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my sublime setup for haskell includes:

  • SublimeHaskell, but with most features disabled. mostly for syntax highlighting. (as was pointed out, it is sufficient to grab the *theme file and omit the rest of the plugin. And even that is optional.)
  • for auto-formatting:
    • this (slightly modified) external-command plugin:
    • brittany (installed so that is on path)
    • the below keybind (you can open the user keybindings in sublime and merge the below)
    • you can either select some function and reformat that by pressing f9, or select nothing (whole file gets formatted)
  • for quick compilation feedback:
    • ghcid, invoked via some minimal bash script "run-ghcid": ghcid -o=ghcid.txt -c"cabal new-repl $@" which is used e.g. ./run-ghcid lib:myproject
    • ghcid is running in the background and continuously updates ghcid.txt, which we will tell sublime to read.
    • the below sublime "build system", placed where your sublime installation has those (.config/sublime-text-3/Packages/User/)
    • save your sublime project (at the root of your project) so that script looks for the ghcid.txt in the right place
    • select the "haskell-ghcid" as the "build system" and voila, ctrl-b gives compiler output and allows to jump-to-error via f4
    • remember to enable -Wall and -Werror with your cabal/stack/whatever setup
    • ctrl-b does not actually trigger re-compilation, but loads the current ghcid output. this is bad (if ghcid has not yet finished you can see old state and have to press ctrl-b again) (but ghcid is rather quick in general, especially compared to any no-ghci-based compilation) but also good (you can press ctrl-b whenever you want, and see the compilation output again instantly)
    • (rarely either sublime-text or ghcid get confused about file handles being simultanenously read and re-written and hick up. deleting ghcid.txt solves this, in my experience.)
    • ghcid can eat up a good chunk of memory. something in the order of maybe 100MB per 1k loc. If you keep ghcid running in background all time, and separately run compilations with optimizations as well from time to time, i'd recommend at least 16GB of ram. (depends on your project size of course.)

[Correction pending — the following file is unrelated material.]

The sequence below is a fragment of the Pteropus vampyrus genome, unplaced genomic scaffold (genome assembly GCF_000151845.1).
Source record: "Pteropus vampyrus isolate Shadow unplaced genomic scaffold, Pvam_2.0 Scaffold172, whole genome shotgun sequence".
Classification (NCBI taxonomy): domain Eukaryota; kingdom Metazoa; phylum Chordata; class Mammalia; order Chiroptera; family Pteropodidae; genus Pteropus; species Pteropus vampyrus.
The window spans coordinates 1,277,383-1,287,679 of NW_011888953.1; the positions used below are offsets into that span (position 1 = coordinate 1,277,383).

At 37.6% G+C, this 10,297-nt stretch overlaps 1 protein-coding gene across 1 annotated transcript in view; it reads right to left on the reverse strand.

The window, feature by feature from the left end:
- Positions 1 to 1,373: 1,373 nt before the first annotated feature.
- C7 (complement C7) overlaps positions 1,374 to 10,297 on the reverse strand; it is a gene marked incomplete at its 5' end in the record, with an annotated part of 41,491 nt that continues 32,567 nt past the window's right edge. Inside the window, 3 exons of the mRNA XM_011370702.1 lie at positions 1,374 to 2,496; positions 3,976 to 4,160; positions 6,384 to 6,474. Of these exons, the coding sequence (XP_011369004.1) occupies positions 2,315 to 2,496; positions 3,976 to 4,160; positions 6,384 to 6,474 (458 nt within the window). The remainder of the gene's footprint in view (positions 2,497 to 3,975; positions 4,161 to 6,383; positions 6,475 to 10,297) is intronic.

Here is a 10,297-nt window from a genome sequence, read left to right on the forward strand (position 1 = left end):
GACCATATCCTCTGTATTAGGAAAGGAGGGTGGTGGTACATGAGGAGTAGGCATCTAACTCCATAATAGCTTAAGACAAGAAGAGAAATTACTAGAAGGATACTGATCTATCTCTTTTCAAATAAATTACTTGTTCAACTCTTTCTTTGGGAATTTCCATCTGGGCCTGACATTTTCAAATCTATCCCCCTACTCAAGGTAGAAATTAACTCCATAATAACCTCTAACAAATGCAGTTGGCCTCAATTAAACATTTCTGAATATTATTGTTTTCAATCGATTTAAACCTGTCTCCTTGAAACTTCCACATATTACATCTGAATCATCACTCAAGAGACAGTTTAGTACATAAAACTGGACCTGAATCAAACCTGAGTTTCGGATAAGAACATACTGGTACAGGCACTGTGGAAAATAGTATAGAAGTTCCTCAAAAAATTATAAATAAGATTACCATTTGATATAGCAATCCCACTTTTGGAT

• i rarely, but repeatedly, experience some (sublime?) bug that manifests in sublime ignoring the first n bytes of the ghcid.txt file. i think it comes down to some encoding problem, but i have not really investigated.
"working_dir": "${project_path:${folder}}",
"cmd": ["echo ${project_path:${folder}}; cat ghcid.txt"],
"shell": true,
"file_regex": "^(\\S*?):(?|(\\d+):(\\d+)(?:-\\d+)?|\\((\\d+),(\\d+)\\)-\\(\\d+,\\d+\\)):([^\n]*)"
CABALPKGNAME=myproject # if you don't set this, reloading on .cabal changes does not work.
ghcid -o=ghcid.txt -c"cabal new-repl --restart "./$CABALPKGNAME.cabal" $@"
"keys": ["f9"],
"command": "filter_through_command",
"args": { "cmdline": "brittany" }
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moodmosaic commented Dec 10, 2017

Interesting! I'm curious why you use Sublime Haskell only for syntax highlighting(?) After all, you can just grab it's *theme file.

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lspitzner commented Dec 10, 2017

the answer probably is simply "never fix a running system" - at some point i used more of the sublime-haskell features; then they broke (or i was annoyed by slow compilation feedback and switched to ghcid) and never bothered to clean up. Also i might be used to certain features without being aware..

But indeed I probably would be fine with just the theme. I use global search in projectdir/src,*.hs to "jump to definitions" and ctrl-d (multiple-cursor) for easy refactoring. But those are basic sublime features.

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moodmosaic commented Dec 10, 2017

Also, you don't use/need auto-completion and type-info when hovering into types and function bindings?

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lspitzner commented Dec 10, 2017

(do you get notified for these comments? i was not. and i don't regularly check my gists for new comments.. maybe adding a @moodmosaic helps?)

I do use the simple context-based auto-completion. Not sure if that is from the plugin or from the sublime itself. (i.e. i get auto-completions for words in the current file, but not for, e.g. wild-card imports or any such haskell-specific stuff.)

i don't have any on-hover infos. Typed holes go a long way for this already ("order of arguments of foldr?" insert _ foldr -> ghci(d): _ :: ((a0 -> b0 -> b0) -> b0 -> t0 a0 -> b0) -> IO ()) and otherwise haddock of relevant libs is just an alt-tab to the browser away. (in firefox you can add a shortcut-enabled bookmark for hayoo search, so alt-tab,ctrl-t,h somefunc<enter> brings me here). Of course a proper IDE can still improve on such workflows, but it needs to be reliable. Perhaps haskell-ide-engine will be that reliable IDE backend in the future.

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